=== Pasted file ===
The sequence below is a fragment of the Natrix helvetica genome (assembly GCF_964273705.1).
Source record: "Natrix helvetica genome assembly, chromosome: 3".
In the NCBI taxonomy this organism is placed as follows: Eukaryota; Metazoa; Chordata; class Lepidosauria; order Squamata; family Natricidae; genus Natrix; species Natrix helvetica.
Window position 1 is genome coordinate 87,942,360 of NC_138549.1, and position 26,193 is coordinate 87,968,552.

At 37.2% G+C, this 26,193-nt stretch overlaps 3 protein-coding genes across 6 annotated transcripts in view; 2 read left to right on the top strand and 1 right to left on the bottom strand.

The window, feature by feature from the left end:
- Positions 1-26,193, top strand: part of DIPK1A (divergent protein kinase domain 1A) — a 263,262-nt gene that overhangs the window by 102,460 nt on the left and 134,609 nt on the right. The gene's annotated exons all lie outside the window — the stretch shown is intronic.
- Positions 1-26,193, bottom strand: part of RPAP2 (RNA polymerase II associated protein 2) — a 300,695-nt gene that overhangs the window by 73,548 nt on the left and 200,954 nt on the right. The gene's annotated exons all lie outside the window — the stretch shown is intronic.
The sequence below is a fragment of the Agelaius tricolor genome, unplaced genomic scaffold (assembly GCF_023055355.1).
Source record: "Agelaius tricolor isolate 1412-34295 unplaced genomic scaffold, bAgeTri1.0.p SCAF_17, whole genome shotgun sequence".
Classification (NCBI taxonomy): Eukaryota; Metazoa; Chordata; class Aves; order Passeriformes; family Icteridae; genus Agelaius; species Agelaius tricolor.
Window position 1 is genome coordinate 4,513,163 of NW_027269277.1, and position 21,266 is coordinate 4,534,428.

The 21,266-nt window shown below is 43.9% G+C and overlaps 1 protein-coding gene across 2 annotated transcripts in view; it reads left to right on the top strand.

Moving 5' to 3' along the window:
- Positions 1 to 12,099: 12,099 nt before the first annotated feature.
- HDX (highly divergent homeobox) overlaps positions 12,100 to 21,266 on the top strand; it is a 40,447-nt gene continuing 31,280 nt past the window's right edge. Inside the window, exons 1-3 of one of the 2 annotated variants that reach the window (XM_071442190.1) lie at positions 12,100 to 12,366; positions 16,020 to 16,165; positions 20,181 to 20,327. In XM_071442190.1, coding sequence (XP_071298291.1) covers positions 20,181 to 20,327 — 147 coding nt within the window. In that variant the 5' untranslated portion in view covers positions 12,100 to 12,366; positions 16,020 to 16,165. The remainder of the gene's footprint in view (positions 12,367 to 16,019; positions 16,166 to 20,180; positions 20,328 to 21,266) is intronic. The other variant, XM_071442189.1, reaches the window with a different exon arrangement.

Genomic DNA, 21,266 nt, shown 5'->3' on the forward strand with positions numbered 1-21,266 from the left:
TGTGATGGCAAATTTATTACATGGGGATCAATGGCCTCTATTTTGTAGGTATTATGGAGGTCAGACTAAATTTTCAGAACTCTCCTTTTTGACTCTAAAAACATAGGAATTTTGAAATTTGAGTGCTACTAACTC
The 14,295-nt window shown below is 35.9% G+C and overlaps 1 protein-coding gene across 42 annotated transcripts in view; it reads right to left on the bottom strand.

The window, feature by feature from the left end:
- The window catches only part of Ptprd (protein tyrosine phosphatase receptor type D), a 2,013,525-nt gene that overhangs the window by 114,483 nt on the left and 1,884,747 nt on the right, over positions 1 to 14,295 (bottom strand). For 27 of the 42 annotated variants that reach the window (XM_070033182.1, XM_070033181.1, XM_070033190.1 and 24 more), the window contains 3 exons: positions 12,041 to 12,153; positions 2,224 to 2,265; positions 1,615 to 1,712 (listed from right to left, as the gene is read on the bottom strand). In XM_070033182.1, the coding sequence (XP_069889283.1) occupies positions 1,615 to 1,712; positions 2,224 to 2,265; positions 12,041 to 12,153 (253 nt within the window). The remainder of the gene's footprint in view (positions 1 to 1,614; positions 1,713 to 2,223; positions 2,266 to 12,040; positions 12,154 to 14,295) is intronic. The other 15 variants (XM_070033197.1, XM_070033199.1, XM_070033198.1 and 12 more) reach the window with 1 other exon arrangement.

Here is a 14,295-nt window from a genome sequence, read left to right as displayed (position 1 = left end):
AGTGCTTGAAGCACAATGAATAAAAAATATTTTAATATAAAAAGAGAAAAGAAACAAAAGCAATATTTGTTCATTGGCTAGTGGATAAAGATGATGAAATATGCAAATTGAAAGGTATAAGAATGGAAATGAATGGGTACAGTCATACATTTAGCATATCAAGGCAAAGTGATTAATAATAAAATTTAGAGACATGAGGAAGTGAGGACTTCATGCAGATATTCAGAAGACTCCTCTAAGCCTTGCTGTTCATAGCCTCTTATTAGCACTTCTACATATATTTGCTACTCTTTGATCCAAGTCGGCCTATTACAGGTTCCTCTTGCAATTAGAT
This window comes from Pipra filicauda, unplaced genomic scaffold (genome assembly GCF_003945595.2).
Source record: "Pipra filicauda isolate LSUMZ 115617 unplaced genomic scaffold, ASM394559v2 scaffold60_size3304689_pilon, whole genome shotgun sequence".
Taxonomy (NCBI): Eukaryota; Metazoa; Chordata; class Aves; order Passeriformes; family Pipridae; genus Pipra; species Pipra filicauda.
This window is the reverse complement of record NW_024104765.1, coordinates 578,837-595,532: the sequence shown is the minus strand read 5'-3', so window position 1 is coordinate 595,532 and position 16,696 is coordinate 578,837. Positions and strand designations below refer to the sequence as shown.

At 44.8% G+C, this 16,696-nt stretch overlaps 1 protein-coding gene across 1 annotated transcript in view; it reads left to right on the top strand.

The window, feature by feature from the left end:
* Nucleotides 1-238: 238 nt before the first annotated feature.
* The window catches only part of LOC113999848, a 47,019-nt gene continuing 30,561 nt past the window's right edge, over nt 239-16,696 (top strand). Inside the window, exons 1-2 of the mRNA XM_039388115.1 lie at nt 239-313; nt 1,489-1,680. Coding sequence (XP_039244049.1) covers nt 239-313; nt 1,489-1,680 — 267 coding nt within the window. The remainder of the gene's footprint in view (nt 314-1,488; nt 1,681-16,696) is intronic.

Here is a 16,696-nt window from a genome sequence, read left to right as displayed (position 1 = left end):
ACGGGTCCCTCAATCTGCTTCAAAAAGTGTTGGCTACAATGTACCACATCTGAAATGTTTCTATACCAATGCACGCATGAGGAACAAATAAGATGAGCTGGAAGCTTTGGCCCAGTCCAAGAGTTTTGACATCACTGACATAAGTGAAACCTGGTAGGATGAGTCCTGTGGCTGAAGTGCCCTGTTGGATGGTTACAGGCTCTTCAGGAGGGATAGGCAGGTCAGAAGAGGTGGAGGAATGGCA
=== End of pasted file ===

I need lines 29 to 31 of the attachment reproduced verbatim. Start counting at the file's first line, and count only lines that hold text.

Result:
The window, feature by feature from the left end:
* Nucleotides 1-238: 238 nt before the first annotated feature.
* The window catches only part of LOC113999848, a 47,019-nt gene continuing 30,561 nt past the window's right edge, over nt 239-16,696 (top strand). Inside the window, exons 1-2 of the mRNA XM_039388115.1 lie at nt 239-313; nt 1,489-1,680. Coding sequence (XP_039244049.1) covers nt 239-313; nt 1,489-1,680 — 267 coding nt within the window. The remainder of the gene's footprint in view (nt 314-1,488; nt 1,681-16,696) is intronic.